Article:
Thursday, July 05, 2007

"Every Parting is a Foretaste of Death"

The Soldier

Down some cold field in a world unspoken

the young men are walking together, slim and tall,

and though they laugh to one another, silence is not broken;

there is no sound however clear they call.

They are speaking together of what they loved in vain here,

but the air is too thin to carry the thing they say.

They were young and golden, but they came on pain here,

and their youth is age now, their gold is grey.

Yet their hearts are not changed, and they cry to one another,

What have they done with the lives we laid aside?

Are they young with our youth, gold with our gold, my brother?

Do they smile in the face of death, because we died?’

Down some cold field in a world uncharted

the young seek each other with questioning eyes.

They question each other, the young, the golden-hearted,

of the world that they were robbed of in their quiet paradise.

~Humbert Wolfe

I remember reading somewhere recently that some of the youth of today think they are living in the worst of times. I fear maybe they are unaware of history (or maybe it’s just a matter of thinking your own problems are worse than anyone else’s?~it's all in the perspective). I never did see the movie Captain Corelli’s Mandolin, and i can’t remember if it was something i really wanted to see or not, but i’m glad there was nothing to corrupt my reading of Louis de Bernières’ novel Corelli’s Mandolin. De Bernières writes with a lyrical wit and at the end of my reading i found my book riddled with highlighting marks.

Corelli's Mandolin is set on the idyllic Greek island of Cephallonia spanning from the early years of World War II to the mid 1990s (and though many readers seem to think the first hundred pages of this book were slow going, i found them to be a beautiful construction of the characters who will soon take over your heart and soul). Soon the island is occupied by the Italian forces and a certain Captain Corelli who starts to fall in love with the beautiful and willful Pelagia. The feeling is definitely mutual, though Pelagia is engaged to another.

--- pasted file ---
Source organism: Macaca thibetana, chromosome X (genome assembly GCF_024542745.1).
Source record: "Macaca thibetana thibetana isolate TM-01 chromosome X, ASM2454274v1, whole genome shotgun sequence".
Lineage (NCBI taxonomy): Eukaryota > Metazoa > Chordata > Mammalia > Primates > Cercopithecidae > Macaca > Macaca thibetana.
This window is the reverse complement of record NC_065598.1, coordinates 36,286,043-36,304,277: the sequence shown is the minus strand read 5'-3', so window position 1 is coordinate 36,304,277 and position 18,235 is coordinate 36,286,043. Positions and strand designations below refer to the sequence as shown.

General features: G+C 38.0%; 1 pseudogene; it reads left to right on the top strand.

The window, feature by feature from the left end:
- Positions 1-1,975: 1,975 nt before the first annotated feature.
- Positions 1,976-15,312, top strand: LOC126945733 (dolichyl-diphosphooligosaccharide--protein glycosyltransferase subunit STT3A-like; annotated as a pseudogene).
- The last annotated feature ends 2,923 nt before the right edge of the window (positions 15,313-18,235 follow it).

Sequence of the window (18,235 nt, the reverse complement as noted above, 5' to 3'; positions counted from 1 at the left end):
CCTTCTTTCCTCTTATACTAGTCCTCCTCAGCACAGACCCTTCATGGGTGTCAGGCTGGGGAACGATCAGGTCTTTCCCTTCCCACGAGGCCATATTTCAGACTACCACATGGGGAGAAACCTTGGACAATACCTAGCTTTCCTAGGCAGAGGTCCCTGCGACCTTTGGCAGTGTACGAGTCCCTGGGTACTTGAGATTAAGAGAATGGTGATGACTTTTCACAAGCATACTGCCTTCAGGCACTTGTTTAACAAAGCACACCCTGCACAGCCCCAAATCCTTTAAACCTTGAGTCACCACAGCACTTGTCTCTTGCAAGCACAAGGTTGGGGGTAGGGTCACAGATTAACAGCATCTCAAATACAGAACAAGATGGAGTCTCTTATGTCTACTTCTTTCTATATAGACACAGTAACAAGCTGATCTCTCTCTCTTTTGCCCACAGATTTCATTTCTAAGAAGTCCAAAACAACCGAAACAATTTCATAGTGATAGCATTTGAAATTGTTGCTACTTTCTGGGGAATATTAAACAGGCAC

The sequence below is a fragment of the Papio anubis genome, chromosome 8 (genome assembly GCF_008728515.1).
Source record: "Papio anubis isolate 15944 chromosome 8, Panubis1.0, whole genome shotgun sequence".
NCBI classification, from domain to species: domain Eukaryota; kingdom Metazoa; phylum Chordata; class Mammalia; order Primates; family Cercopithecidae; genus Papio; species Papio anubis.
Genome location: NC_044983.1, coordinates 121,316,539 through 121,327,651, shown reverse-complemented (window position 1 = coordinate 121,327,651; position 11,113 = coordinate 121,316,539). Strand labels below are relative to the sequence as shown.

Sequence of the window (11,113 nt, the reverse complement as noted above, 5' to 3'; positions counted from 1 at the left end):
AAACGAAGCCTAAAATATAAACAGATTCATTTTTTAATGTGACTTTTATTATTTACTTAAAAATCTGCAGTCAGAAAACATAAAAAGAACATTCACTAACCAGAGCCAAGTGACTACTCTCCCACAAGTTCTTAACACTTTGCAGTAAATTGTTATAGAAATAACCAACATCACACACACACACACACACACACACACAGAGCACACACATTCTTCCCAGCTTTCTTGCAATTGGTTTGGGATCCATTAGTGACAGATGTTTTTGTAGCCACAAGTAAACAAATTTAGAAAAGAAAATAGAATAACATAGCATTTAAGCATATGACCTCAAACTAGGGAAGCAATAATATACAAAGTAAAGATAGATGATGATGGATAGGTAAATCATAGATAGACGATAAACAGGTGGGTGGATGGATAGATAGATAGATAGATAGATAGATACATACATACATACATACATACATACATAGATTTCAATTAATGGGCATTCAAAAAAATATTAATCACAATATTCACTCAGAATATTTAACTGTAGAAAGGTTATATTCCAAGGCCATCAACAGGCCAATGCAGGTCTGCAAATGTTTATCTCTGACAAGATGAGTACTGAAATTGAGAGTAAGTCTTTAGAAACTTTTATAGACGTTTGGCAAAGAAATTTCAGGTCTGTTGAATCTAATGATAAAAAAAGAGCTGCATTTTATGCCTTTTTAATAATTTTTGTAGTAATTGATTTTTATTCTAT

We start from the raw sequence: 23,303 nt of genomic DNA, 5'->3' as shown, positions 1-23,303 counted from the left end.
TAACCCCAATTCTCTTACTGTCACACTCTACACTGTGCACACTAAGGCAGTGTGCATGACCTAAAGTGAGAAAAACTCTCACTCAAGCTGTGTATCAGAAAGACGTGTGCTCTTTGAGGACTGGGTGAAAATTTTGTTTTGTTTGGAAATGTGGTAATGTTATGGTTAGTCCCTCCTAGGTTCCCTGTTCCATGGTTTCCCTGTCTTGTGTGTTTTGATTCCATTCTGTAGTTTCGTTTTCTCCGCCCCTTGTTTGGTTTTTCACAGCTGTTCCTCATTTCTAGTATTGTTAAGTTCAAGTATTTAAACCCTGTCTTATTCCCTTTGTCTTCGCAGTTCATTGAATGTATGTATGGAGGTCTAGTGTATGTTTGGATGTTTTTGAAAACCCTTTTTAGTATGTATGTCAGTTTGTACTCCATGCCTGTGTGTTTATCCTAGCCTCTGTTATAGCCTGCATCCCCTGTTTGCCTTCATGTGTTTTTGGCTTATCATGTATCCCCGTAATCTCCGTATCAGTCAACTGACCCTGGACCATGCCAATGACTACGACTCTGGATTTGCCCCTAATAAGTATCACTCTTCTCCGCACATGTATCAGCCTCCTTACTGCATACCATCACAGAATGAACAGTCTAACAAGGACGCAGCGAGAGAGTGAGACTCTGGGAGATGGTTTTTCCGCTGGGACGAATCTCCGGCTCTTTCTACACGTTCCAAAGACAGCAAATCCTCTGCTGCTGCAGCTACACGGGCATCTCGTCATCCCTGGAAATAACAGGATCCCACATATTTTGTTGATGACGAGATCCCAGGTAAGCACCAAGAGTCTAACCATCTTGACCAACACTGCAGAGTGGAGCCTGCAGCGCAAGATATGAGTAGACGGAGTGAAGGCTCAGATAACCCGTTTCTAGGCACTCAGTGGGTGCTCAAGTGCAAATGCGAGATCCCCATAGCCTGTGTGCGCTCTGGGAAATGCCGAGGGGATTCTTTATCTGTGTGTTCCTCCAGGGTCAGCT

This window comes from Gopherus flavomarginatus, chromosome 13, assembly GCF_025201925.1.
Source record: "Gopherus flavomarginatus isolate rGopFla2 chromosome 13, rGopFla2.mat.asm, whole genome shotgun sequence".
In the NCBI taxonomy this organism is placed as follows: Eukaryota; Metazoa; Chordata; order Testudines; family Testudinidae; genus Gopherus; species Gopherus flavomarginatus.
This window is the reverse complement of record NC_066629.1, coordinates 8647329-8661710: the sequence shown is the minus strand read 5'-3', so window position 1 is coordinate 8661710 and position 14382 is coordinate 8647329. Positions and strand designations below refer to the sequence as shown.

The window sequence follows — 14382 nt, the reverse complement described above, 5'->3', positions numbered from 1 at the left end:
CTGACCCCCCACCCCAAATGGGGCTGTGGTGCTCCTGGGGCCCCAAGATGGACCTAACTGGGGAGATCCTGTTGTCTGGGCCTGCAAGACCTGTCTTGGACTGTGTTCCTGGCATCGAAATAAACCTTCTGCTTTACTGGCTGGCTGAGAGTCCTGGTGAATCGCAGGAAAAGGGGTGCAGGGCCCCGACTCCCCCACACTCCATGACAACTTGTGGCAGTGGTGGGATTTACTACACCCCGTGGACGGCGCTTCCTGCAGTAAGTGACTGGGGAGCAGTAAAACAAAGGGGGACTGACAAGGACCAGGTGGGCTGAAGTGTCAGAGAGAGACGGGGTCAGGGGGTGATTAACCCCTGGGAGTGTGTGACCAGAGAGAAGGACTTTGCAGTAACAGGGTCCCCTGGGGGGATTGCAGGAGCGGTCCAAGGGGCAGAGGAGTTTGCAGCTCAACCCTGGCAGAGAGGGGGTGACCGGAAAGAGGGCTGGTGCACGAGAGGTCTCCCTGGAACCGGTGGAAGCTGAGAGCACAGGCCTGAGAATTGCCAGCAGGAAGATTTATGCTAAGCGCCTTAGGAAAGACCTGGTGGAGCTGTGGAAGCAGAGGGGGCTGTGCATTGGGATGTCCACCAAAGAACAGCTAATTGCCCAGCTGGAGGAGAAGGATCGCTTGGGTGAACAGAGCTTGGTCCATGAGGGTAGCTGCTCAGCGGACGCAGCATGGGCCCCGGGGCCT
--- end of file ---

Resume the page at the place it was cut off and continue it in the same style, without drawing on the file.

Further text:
De Bernières weaves together many voices to tell his story, and this book does not make for entirely easy reading. It is a very literary novel and i found myself consulting the dictionary quite often~rather unusual for me. I have been working on it for quite some time (slipping in a few other reads now and then~my neurologist has also been playing around with my migraine meds~a little chemistry experiment really, to see if maybe she can make my head stop hurting~and i think it has zapped my concentration a bit~and perhaps my attention span, and maybe i am getting even more tangential than usual, as evidenced by this whole parenthetical train of thought...). But today, a little more than halfway through, i found myself glued to the spot, unable to put it down. It's funny (or perhaps not so funny~maybe sad) how i can be reading a book set during a war and suddenly be rather surprised by the brutality and ugliness that it contains~and it seems a bit ironic that as i was reading it, just as things were at their worst, i was hearing fireworks outside, bombs bursting in air~at first i thought the imagery was miraculously powerful before i realized what day it was.

I was definitely crying at the end of this story. I sometimes wonder if we are truly crying for the characters we have come to know and love or if we are crying for some part of ourselves.

"History repeats itself, first as tragedy, and then again as tragedy."

You should read this book.

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